The first issue of the DNV Offshore Standard, DNV-OS-J103 Design of Floating Wind Turbine Structures, was published in June 2013. The standard was based on a joint industry effort with representatives from manufacturers, developers, utility companies and certifying bodies from Europe, Asia and the US. The standard represented a condensation of all relevant requirements for floaters in existing DNV standards for the offshore oil and gas industry which were considered relevant also for offshore floating structures for support of wind turbines, supplemented by necessary adaptation to the wind turbine application. The development of the standard capitalized much on experience from development projects going on at the time, in particular the Hywind spar off the coast of western Norway, the WindFloat off the coast of Portugal and the Pelastar TLP concept. In July 2018, DNV GL published a revision of DNV-OS-J103 as a part of the harmonization of the DNV GL codes for the wind turbine industry after the merger between Det Norske Veritas (DNV) and Germanischer Lloyd (GL) in the fall of 2013. The standard was re-issued as DNVGL-ST-0119 Floating wind turbine structures. This new revision reflects the experience gained after the first issue in 2013 as well as the current trends within the industry. Since 2013, numerous guidelines addressing the design of floating structures for offshore wind turbines have been published by various certifying bodies, and an IEC technical specification on the subject is under way. In addition, several prototypes have been installed and the first small array of floating wind turbines, Hywind Scotland pilot park, are currently in operation. The most important updates in the revision of the standard include formulation of floater-specific load cases, requirements to be fulfilled to support the exemption for design of unmanned floaters with damage stability, and replacement of current consequence-class based requirements for design fatigue factors with low-consequence based factors dependent on the accessibility for inspection and repair, the aim being a safety level against fatigue similar to that which is currently targeted for bottom-fixed structures. Other topics which have been considered in the revision are the floater motion control system and its possible integration with the control and protection system for the wind turbine, the issue of how to deal with slack in tendons in the station keeping system, corrosion, anchor design and power cable design.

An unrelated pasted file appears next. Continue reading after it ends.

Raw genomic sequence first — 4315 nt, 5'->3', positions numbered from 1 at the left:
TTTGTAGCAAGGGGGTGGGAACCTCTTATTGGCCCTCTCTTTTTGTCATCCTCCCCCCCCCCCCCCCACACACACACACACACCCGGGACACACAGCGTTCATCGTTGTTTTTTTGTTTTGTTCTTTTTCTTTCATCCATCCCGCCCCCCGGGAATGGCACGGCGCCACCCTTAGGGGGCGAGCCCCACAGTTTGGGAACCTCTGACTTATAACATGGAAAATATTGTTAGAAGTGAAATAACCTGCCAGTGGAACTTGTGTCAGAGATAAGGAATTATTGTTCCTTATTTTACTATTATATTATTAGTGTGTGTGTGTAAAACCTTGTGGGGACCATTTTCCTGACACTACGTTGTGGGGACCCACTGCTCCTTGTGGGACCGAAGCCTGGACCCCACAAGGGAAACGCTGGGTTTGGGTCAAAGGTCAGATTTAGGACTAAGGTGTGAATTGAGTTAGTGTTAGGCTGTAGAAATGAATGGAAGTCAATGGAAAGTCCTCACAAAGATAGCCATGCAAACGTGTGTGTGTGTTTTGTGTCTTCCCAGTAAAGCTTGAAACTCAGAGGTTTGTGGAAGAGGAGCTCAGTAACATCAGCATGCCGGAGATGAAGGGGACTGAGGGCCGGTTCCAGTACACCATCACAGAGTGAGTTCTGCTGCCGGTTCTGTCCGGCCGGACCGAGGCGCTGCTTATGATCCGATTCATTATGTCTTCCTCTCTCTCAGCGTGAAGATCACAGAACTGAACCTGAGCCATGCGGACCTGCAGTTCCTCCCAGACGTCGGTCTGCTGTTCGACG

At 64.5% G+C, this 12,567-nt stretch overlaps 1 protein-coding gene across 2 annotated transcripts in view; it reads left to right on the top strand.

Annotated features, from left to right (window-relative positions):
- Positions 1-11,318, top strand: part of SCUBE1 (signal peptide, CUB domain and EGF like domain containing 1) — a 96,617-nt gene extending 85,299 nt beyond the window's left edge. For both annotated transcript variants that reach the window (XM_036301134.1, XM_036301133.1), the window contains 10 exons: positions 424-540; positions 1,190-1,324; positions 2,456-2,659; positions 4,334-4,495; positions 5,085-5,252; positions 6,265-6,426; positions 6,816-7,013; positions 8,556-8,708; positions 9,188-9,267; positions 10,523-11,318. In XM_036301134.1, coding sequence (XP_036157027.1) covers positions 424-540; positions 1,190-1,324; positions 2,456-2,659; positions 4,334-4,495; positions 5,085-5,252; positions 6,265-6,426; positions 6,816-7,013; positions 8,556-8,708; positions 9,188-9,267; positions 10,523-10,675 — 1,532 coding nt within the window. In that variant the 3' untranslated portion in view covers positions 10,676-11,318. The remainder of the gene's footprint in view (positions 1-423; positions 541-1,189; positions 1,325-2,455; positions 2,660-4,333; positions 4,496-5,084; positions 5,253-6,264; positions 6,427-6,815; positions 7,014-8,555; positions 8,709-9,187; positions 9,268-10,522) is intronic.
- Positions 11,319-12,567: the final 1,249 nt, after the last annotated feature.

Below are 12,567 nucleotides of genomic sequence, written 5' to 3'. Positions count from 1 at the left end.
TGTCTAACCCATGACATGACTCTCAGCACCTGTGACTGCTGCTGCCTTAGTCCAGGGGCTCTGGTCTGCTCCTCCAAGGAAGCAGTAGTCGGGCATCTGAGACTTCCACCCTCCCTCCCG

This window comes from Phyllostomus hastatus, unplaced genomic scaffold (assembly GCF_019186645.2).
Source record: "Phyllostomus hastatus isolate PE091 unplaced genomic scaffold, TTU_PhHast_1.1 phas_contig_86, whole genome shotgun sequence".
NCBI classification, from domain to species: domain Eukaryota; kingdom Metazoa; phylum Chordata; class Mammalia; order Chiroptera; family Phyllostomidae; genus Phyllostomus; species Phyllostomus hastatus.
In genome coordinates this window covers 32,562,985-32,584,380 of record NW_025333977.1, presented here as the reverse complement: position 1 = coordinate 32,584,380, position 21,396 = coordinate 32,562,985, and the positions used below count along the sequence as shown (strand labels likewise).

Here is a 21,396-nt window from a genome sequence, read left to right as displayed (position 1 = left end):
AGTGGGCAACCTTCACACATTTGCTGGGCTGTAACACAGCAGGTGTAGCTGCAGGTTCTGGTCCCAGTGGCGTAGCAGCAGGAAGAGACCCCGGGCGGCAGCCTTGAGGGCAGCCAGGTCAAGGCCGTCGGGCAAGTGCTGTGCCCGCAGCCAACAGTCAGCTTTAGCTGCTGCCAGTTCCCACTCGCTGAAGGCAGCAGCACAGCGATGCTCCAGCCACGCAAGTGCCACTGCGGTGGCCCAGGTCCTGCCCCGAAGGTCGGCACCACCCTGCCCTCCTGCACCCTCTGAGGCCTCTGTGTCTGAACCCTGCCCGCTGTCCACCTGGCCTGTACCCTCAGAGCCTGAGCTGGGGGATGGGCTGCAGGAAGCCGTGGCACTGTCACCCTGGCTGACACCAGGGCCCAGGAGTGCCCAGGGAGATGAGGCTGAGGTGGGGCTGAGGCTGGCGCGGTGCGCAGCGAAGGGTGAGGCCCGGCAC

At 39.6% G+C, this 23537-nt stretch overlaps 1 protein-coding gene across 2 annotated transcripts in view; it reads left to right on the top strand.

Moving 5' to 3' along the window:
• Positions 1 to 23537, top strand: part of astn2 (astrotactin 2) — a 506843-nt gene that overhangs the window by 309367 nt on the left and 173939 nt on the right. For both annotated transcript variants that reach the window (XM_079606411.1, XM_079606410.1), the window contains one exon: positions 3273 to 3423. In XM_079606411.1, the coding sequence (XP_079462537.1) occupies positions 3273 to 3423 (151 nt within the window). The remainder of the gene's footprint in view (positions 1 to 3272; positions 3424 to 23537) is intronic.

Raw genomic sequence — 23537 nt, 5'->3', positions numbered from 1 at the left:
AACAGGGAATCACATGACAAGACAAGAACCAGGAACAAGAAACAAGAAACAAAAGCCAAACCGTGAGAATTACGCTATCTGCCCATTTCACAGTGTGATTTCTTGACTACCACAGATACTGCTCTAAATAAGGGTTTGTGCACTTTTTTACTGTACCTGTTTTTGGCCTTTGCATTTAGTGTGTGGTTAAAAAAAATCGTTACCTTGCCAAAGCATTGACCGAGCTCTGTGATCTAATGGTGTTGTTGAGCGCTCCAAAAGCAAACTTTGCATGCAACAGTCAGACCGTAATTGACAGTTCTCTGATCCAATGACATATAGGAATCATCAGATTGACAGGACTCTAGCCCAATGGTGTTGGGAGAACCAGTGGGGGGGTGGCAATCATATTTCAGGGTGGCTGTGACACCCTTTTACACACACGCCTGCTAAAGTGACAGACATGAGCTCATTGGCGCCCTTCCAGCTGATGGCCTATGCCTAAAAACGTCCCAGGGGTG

In parallel to the revision of the standard, a new service specification for certification of floating wind turbines has been developed by DNV GL, identified as DNVGL-SE-0422 Certification of floating wind turbines. For technical requirements, the service specification refers to the revised standard, DNVGL-ST-0119.
The technical paper summarizes the updates and changes in the revised standard, in addition to the content of the new service specification.